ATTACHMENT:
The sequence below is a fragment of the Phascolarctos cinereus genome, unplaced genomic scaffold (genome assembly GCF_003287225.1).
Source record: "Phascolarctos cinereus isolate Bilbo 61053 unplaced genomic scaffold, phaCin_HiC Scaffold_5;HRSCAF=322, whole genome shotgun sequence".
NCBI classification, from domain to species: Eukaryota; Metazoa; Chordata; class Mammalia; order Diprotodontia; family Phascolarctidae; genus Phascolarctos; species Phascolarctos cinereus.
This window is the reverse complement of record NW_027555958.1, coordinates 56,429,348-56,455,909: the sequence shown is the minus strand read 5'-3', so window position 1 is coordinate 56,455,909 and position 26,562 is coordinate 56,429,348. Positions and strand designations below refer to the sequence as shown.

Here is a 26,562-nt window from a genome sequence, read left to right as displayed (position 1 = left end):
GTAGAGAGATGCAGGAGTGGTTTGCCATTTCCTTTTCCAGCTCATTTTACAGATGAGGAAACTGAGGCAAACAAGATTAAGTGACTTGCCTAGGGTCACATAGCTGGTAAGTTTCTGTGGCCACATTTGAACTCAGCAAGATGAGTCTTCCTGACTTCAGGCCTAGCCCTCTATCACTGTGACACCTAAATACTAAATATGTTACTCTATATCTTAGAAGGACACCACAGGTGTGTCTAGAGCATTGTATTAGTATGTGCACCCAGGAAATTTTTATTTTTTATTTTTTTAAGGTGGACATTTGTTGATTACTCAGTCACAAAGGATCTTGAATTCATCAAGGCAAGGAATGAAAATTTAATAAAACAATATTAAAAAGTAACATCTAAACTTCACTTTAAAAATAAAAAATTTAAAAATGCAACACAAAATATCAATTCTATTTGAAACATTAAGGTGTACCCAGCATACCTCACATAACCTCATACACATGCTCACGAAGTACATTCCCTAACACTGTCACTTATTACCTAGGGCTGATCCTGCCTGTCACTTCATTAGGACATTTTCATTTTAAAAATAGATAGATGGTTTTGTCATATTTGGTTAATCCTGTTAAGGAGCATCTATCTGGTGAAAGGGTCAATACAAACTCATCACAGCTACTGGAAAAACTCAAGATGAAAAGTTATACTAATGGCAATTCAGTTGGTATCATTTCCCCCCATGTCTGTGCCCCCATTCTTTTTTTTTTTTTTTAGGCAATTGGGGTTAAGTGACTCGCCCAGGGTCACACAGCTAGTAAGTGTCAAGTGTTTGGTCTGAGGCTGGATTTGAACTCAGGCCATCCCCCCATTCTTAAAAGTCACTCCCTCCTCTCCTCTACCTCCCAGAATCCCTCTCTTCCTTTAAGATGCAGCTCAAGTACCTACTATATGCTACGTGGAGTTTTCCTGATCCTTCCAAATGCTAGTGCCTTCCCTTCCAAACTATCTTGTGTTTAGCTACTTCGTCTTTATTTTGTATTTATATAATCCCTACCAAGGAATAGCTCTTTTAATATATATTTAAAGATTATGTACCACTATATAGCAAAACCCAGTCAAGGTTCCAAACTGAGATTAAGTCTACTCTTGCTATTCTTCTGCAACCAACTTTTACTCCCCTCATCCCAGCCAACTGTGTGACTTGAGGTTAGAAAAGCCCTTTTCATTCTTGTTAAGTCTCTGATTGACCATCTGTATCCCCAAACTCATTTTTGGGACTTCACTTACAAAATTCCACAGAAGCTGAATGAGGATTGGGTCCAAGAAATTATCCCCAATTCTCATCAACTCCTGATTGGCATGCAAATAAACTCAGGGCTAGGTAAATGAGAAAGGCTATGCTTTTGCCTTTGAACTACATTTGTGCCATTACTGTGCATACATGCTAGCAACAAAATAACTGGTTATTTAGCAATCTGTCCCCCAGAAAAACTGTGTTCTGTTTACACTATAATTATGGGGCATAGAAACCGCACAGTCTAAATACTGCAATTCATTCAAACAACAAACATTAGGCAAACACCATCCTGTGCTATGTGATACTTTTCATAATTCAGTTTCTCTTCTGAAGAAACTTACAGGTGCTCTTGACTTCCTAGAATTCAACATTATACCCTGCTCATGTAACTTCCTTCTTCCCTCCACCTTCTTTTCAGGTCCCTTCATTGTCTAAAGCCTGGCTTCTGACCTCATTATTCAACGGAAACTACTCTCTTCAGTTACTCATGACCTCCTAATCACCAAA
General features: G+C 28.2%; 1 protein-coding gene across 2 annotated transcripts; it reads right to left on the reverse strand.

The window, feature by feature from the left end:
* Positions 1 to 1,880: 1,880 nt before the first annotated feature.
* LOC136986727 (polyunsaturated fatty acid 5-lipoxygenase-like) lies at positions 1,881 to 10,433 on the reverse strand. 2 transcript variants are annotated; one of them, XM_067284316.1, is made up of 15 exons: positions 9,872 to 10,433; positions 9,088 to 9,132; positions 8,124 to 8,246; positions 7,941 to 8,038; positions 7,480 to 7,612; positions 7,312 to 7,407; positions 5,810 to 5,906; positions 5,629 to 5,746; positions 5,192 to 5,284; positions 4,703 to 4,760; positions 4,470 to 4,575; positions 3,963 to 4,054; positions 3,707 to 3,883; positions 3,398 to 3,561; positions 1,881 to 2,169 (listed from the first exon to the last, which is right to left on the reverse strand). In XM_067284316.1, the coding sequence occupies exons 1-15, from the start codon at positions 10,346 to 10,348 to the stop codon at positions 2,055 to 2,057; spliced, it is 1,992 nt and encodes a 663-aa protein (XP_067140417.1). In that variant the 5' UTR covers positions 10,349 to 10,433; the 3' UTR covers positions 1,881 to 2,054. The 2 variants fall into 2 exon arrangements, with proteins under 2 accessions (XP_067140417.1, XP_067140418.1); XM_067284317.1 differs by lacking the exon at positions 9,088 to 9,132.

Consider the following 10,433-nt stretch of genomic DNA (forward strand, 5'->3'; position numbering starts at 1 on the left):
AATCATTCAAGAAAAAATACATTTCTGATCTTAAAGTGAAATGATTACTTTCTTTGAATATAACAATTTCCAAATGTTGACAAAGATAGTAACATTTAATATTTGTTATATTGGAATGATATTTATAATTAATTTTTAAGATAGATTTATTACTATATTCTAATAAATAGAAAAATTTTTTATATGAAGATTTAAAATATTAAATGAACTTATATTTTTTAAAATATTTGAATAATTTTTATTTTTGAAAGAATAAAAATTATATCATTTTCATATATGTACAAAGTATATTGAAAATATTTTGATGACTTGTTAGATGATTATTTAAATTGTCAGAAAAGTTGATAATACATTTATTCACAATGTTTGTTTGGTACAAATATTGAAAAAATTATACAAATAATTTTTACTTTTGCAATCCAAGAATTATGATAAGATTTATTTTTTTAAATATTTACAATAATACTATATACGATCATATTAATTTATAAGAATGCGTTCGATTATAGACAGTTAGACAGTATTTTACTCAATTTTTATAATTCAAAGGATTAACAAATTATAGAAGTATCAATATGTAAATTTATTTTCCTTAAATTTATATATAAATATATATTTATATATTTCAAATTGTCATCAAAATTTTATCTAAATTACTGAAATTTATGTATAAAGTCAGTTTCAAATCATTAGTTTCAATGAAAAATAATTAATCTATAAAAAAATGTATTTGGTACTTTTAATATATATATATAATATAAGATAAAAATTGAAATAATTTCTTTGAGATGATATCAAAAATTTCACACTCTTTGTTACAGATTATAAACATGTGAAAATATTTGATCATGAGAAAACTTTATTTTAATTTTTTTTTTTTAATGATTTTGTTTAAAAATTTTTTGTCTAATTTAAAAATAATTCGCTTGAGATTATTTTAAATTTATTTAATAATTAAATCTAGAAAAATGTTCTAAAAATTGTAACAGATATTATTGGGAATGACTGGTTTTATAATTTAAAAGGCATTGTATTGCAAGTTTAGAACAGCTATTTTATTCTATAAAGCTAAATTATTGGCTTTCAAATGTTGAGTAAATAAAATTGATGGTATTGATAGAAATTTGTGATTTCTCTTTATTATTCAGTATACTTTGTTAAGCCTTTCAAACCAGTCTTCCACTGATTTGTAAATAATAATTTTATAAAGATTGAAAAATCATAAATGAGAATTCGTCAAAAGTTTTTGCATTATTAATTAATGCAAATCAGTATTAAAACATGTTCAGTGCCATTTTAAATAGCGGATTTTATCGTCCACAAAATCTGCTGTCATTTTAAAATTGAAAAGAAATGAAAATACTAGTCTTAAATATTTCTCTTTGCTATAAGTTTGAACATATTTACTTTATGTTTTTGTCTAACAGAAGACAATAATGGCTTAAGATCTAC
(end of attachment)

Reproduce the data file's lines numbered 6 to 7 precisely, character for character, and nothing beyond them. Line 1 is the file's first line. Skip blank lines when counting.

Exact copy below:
GTAGAGAGATGCAGGAGTGGTTTGCCATTTCCTTTTCCAGCTCATTTTACAGATGAGGAAACTGAGGCAAACAAGATTAAGTGACTTGCCTAGGGTCACATAGCTGGTAAGTTTCTGTGGCCACATTTGAACTCAGCAAGATGAGTCTTCCTGACTTCAGGCCTAGCCCTCTATCACTGTGACACCTAAATACTAAATATGTTACTCTATATCTTAGAAGGACACCACAGGTGTGTCTAGAGCATTGTATTAGTATGTGCACCCAGGAAATTTTTATTTTTTATTTTTTTAAGGTGGACATTTGTTGATTACTCAGTCACAAAGGATCTTGAATTCATCAAGGCAAGGAATGAAAATTTAATAAAACAATATTAAAAAGTAACATCTAAACTTCACTTTAAAAATAAAAAATTTAAAAATGCAACACAAAATATCAATTCTATTTGAAACATTAAGGTGTACCCAGCATACCTCACATAACCTCATACACATGCTCACGAAGTACATTCCCTAACACTGTCACTTATTACCTAGGGCTGATCCTGCCTGTCACTTCATTAGGACATTTTCATTTTAAAAATAGATAGATGGTTTTGTCATATTTGGTTAATCCTGTTAAGGAGCATCTATCTGGTGAAAGGGTCAATACAAACTCATCACAGCTACTGGAAAAACTCAAGATGAAAAGTTATACTAATGGCAATTCAGTTGGTATCATTTCCCCCCATGTCTGTGCCCCCATTCTTTTTTTTTTTTTTTAGGCAATTGGGGTTAAGTGACTCGCCCAGGGTCACACAGCTAGTAAGTGTCAAGTGTTTGGTCTGAGGCTGGATTTGAACTCAGGCCATCCCCCCATTCTTAAAAGTCACTCCCTCCTCTCCTCTACCTCCCAGAATCCCTCTCTTCCTTTAAGATGCAGCTCAAGTACCTACTATATGCTACGTGGAGTTTTCCTGATCCTTCCAAATGCTAGTGCCTTCCCTTCCAAACTATCTTGTGTTTAGCTACTTCGTCTTTATTTTGTATTTATATAATCCCTACCAAGGAATAGCTCTTTTAATATATATTTAAAGATTATGTACCACTATATAGCAAAACCCAGTCAAGGTTCCAAACTGAGATTAAGTCTACTCTTGCTATTCTTCTGCAACCAACTTTTACTCCCCTCATCCCAGCCAACTGTGTGACTTGAGGTTAGAAAAGCCCTTTTCATTCTTGTTAAGTCTCTGATTGACCATCTGTATCCCCAAACTCATTTTTGGGACTTCACTTACAAAATTCCACAGAAGCTGAATGAGGATTGGGTCCAAGAAATTATCCCCAATTCTCATCAACTCCTGATTGGCATGCAAATAAACTCAGGGCTAGGTAAATGAGAAAGGCTATGCTTTTGCCTTTGAACTACATTTGTGCCATTACTGTGCATACATGCTAGCAACAAAATAACTGGTTATTTAGCAATCTGTCCCCCAGAAAAACTGTGTTCTGTTTACACTATAATTATGGGGCATAGAAACCGCACAGTCTAAATACTGCAATTCATTCAAACAACAAACATTAGGCAAACACCATCCTGTGCTATGTGATACTTTTCATAATTCAGTTTCTCTTCTGAAGAAACTTACAGGTGCTCTTGACTTCCTAGAATTCAACATTATACCCTGCTCATGTAACTTCCTTCTTCCCTCCACCTTCTTTTCAGGTCCCTTCATTGTCTAAAGCCTGGCTTCTGACCTCATTATTCAACGGAAACTACTCTCTTCAGTTACTCATGACCTCCTAATCACCAAA
General features: G+C 28.2%; 1 protein-coding gene across 2 annotated transcripts; it reads right to left on the reverse strand.